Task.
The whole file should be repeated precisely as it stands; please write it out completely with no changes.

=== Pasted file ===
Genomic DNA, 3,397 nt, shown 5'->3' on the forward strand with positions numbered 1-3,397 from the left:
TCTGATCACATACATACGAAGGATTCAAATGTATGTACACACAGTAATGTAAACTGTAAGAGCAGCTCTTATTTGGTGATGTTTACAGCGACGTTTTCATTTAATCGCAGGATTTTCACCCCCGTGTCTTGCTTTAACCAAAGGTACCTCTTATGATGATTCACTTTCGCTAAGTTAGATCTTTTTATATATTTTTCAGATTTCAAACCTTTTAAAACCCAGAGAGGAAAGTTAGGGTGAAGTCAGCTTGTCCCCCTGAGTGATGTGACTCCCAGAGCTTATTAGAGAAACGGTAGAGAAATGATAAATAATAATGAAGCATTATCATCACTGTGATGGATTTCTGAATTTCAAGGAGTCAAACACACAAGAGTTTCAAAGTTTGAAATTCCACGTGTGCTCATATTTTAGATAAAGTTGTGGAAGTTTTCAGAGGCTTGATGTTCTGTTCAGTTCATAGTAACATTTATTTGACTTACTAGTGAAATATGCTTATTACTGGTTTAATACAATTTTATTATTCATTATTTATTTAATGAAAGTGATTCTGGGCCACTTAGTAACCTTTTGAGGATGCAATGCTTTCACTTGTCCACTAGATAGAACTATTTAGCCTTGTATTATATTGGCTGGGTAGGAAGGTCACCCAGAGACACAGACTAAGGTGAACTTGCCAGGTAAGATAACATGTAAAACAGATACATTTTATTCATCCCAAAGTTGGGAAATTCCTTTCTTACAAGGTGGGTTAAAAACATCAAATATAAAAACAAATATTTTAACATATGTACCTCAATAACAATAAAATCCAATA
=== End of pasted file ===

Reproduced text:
Genomic DNA, 3,397 nt, shown 5'->3' on the forward strand with positions numbered 1-3,397 from the left:
TCTGATCACATACATACGAAGGATTCAAATGTATGTACACACAGTAATGTAAACTGTAAGAGCAGCTCTTATTTGGTGATGTTTACAGCGACGTTTTCATTTAATCGCAGGATTTTCACCCCCGTGTCTTGCTTTAACCAAAGGTACCTCTTATGATGATTCACTTTCGCTAAGTTAGATCTTTTTATATATTTTTCAGATTTCAAACCTTTTAAAACCCAGAGAGGAAAGTTAGGGTGAAGTCAGCTTGTCCCCCTGAGTGATGTGACTCCCAGAGCTTATTAGAGAAACGGTAGAGAAATGATAAATAATAATGAAGCATTATCATCACTGTGATGGATTTCTGAATTTCAAGGAGTCAAACACACAAGAGTTTCAAAGTTTGAAATTCCACGTGTGCTCATATTTTAGATAAAGTTGTGGAAGTTTTCAGAGGCTTGATGTTCTGTTCAGTTCATAGTAACATTTATTTGACTTACTAGTGAAATATGCTTATTACTGGTTTAATACAATTTTATTATTCATTATTTATTTAATGAAAGTGATTCTGGGCCACTTAGTAACCTTTTGAGGATGCAATGCTTTCACTTGTCCACTAGATAGAACTATTTAGCCTTGTATTATATTGGCTGGGTAGGAAGGTCACCCAGAGACACAGACTAAGGTGAACTTGCCAGGTAAGATAACATGTAAAACAGATACATTTTATTCATCCCAAAGTTGGGAAATTCCTTTCTTACAAGGTGGGTTAAAAACATCAAATATAAAAACAAATATTTTAACATATGTACCTCAATAACAATAAAATCCAATA